Nevada commissioner Dr. Robert McBeath continued harping Tuesday on the substantial gap in USADA’s drug testing of Jones — and rightfully so. Jones was not tested while he was on provisional suspension from Oct. 2017-Aug. 2018 — a span of about 10 months. Both USADA results management lead Jeff Cook and SMRTL lab director Dr. Daniel Eichner agreed that it would have been beneficial to all parties involved to have more drug-testing data on Jones during that span.
It would have been good for Jones, too. The one thing scientists are able to say with some measure of certainty in this case is that he likely did not re-administer oral Turinabol from August 2018 to now. But before that, during that 10-month testing period? It’s impossible to know. Cook said, in hindsight with what USADA knows now about the long-term M3 metabolite, things might have been done differently.
But independent of that, why wouldn’t USADA drug test someone who has failed two drug tests under the UFC anti-doping program in two years for that long? UFC vice president of athlete health and performance Jeff Novitzky explained before UFC 232 that testing suspended fighters, who won’t be fighting for a period of time, is not high on the USADA priority list. Perhaps that should change in some cases.
One of the most concerning parts of the Jones story is how late — sometimes too late — that the pertinent athletic commissions were given information about his recent drug-test history by USADA. Most significantly, USADA did not inform CSAC about the abnormal findings from Aug.-Sept. 2018 ahead of Jones’ licensing hearing in front of the commission Dec. 11. So when the California commissioners voted to grant Jones a license on that date in Sacramento, they had no knowledge of the M3 metabolite “pulsing” in Jones’ system.
Had CSAC known, things would have gone down differently and it’s entirely possible Jones would not have been licensed at that time. He was, though, and then able to fight at UFC 232. With the knowledge of those abnormal results and without information from scientists, CSAC executive officer Andy Foster told NAC executive director Bob Bennett that Jones would not have gotten a license.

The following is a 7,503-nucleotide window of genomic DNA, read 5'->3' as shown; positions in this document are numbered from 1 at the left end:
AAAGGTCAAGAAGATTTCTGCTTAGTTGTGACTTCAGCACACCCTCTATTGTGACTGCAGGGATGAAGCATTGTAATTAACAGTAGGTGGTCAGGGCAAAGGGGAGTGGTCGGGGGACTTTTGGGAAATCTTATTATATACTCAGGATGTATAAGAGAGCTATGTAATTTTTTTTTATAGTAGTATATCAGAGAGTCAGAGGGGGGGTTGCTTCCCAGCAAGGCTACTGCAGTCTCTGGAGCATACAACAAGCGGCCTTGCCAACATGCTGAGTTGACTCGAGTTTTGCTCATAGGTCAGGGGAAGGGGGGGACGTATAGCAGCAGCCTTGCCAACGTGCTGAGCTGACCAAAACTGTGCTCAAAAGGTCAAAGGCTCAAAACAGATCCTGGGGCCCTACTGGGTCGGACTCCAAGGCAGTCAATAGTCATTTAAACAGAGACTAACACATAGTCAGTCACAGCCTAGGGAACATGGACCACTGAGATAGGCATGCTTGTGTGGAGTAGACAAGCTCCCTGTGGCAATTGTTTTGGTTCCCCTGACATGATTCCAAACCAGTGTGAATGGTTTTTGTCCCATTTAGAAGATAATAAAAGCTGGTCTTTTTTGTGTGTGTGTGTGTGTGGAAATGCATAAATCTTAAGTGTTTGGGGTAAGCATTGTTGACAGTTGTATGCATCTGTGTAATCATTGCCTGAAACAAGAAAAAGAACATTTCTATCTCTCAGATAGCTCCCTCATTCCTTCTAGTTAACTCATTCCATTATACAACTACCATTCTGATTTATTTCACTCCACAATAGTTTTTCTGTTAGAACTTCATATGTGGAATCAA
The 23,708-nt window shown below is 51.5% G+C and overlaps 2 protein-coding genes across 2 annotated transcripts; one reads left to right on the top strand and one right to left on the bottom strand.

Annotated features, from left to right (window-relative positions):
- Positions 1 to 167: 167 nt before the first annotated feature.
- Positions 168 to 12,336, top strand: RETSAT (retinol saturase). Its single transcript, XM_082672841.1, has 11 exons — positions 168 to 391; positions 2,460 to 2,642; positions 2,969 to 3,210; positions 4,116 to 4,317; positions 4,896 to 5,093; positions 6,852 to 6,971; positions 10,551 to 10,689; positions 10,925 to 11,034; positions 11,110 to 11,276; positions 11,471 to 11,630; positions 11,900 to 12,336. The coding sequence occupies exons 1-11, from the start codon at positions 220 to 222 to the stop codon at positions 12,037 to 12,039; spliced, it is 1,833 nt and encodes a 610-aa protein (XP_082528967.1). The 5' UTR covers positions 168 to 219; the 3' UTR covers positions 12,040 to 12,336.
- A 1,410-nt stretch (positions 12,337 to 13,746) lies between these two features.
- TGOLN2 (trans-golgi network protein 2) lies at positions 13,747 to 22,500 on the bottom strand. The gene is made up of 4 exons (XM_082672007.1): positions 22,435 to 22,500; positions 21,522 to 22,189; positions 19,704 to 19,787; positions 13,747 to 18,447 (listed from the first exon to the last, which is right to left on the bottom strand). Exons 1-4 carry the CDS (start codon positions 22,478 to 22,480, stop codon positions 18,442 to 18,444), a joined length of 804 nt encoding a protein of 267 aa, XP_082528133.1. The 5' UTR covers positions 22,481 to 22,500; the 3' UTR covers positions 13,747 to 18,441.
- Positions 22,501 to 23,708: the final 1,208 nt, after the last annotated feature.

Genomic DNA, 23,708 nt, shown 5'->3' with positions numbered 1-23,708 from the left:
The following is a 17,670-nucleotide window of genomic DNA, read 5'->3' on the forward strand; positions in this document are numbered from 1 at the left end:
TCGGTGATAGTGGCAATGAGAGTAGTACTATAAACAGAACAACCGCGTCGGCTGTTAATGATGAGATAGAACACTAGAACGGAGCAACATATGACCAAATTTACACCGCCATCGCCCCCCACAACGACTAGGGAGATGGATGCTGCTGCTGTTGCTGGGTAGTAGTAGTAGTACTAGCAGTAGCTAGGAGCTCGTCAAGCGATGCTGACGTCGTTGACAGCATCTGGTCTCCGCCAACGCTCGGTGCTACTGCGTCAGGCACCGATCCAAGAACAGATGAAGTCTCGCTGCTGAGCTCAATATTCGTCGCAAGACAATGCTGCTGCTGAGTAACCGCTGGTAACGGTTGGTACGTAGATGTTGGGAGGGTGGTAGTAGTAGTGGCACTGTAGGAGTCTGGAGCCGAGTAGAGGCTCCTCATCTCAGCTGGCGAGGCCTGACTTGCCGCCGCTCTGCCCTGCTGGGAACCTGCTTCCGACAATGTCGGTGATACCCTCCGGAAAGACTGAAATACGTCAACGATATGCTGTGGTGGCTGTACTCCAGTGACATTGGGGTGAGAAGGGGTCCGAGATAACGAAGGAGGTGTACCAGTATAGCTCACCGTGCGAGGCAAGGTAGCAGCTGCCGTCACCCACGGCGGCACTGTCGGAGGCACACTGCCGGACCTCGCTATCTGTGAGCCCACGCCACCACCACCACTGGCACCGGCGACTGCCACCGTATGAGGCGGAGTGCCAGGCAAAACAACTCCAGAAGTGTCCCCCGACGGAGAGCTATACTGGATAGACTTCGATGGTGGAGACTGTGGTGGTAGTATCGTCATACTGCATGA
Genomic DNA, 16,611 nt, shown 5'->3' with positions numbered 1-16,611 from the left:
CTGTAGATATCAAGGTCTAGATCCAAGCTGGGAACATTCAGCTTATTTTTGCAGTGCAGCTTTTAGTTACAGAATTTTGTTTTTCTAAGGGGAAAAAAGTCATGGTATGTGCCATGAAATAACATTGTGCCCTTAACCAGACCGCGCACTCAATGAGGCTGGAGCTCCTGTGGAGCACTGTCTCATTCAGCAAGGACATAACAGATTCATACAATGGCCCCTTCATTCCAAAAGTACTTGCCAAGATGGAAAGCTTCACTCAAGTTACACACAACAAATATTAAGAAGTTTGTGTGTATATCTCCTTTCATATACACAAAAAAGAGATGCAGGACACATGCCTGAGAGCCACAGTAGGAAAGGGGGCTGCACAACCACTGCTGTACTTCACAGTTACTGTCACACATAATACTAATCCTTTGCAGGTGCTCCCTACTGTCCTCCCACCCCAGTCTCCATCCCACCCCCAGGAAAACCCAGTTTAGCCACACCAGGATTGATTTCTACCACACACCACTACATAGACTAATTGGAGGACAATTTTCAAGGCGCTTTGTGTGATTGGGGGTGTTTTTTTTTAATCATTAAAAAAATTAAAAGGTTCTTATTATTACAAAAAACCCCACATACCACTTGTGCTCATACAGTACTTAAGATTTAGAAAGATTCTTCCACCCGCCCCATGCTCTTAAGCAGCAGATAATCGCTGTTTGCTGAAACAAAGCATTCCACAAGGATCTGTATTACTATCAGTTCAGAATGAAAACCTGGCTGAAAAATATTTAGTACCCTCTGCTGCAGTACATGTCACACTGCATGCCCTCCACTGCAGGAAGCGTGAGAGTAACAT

Now, ultimately Foster did approve of Jones fighting at UFC 232 in late December after getting information from scientists like Dr. Daniel Eichner, the lab director at the WADA-accredited SMRTL in Salt Lake City. But it’s impossible to know what would have happened at the CSAC hearing Dec. 11 if Foster and the commissioners knew about the steroid metabolite being found in Jones back in August and September. NAC chairman Anthony Marnell said Tuesday he would be “irate” if he were Foster.
Meanwhile, CSAC was heavily criticized for allowing Jones to fight last month and is now somewhat vindicated with NAC coming essentially to the same conclusion based on expert testimony.
“I am happy for Mr. Jones and the sport of mixed martial arts,” Foster told MMA Fighting in a statement. “Just as we did in California, the Nevada commission relied on the opinions and expertise of world renowned anti-doping scientists to make an informed and thoughtful decision. Justice through science prevailed, and that’s a win for all stakeholders.”
Nurmagomedov’s manager, Ali Abdelaziz, told ESPN on Tuesday that he is “done” with fighting in Las Vegas and will be targeting a return to the UFC in November at New York’s Madison Square Garden. Nurmagomedov, Abdelaziz said, is furious that the Nevada commission suspended his teammates Zubaira Tukhugov and Abubakar Nurmagomedov one year apiece for their roles in the UFC 229 post-fight melee.
Nurmagomedov was also fined a whopping $500,000 for jumping out of the Octagon on Oct. 6 and helping ignite that brawl. Marnell speculated that it might be the biggest fine handed down by the Nevada commission since Mike Tyson was fined $3 million for biting Evander Holyfield’s ear in 1997.
Nurmagomedov, if he completes a NAC-approved anti-bullying public-service announcement, would be eligible to fight again in early April. That’s seven months before Nurmagomedov’s November target date. With Nurmagomedov holding the UFC lightweight title, it could force the promotion into some hard decisions, perhaps instituting yet another interim belt. Who would fight for that? And would Nurmagomedov, who has expressed interest in fighting Floyd Mayweather and Georges St-Pierre, even be interested in the winner?
What a fascinating sport MMA is, where the decisions made in a Las Vegas boardroom in January can directly affect the UFC’s entire 2019 calendar.